The 2020 MLB season remains in doubt because of the ongoing coronavirus global pandemic. Opening Day was originally scheduled for March 26, but the sport has been at a standstill since spring training play was halted March 12. While pessimism is tempting after so many weeks of the shutdown, Mike Rizzo, general manager of the reigning champion Washington Nationals, still believes we'll have baseball this year. 

Here's what Rizzo told reporters via conference call on Friday, according to the Associated Press

"I'm optimistic, as is the commissioner, that we'll have baseball in 2020. I'm upbeat about that. The most important thing is to do it in the right way and the safest manner we can. But I believe that we will have baseball.''

At this point, there's zero chance MLB will be able to play a full 162-game schedule, and it seems highly unlikely that fans will be able to attend games, at least at the outset. That said, plans are being made for a 2020 season. MLB some time ago discussed an "Arizona plan," in which all games would be played in the Phoenix area in the Diamondbacks' home ballpark and the many spring training facilities in the area. No fans would be in the seats, and teams would be quarantined at hotels and adhering to social distancing protocols as much as possible.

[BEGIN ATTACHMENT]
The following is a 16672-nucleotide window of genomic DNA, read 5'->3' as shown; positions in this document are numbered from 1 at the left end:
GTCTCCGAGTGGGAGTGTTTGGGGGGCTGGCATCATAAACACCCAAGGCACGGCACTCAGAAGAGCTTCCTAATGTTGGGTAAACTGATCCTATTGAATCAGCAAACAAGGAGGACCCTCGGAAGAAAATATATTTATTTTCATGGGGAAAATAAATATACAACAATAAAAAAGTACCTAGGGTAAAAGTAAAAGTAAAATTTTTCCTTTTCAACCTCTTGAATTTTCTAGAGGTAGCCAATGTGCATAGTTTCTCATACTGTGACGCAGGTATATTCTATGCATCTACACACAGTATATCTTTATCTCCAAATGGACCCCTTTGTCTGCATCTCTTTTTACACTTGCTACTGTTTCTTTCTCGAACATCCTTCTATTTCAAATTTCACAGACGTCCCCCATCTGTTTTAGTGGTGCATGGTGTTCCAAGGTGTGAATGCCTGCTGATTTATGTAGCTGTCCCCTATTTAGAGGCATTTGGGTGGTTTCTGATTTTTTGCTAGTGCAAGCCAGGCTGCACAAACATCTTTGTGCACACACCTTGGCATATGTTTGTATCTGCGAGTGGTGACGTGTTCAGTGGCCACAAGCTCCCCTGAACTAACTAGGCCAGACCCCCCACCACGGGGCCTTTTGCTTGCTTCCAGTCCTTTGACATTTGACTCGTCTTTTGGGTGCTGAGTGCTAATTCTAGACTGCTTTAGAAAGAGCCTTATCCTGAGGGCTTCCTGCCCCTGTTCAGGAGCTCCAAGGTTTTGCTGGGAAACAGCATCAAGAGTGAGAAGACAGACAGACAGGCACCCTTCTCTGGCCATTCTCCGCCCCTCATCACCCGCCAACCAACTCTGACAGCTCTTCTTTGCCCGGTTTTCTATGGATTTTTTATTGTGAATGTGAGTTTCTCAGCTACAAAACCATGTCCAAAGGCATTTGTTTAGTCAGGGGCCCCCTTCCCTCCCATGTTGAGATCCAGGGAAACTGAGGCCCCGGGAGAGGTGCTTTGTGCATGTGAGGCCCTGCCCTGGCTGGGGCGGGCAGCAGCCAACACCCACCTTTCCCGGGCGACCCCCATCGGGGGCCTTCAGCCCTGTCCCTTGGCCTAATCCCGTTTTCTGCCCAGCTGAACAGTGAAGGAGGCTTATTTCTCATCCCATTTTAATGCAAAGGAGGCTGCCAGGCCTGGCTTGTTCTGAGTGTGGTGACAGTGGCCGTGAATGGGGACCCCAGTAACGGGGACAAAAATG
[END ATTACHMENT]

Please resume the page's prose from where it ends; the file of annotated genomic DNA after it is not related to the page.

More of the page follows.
As well, our own R.J. Anderson recently reported that MLB was also discussing a three-state plan that would involve games played in three "hubs" in Arizona, Texas, and Florida. Anderson wrote: 

The clubs would then make use of the local major- and minor-league (or spring training) facilities and play regular season games behind closed doors without fans.

One source even expressed guarded optimism about the idea's chances of coming to fruition.

Ballparks in St. Petersburg (Florida), Phoenix (Arizona), and Arlington (Texas) each have roofs, retractable or otherwise, that would safeguard against rainouts and other extreme weather, allowing for multiple games to be hosted at those sites per day. Theoretically, MLB could also ask teams stationed in Florida and Texas to drive three-plus hours to other MLB parks (Houston's Minute Maid Park and Miami's Marlins Park).

Obviously, players and owners have strong financial incentives to play a season of some kind, even if it's abbreviated and subject to one-off rules and structural amendments. For his part, Rizzo thinks all that advanced planning will bear fruit at some point this summer.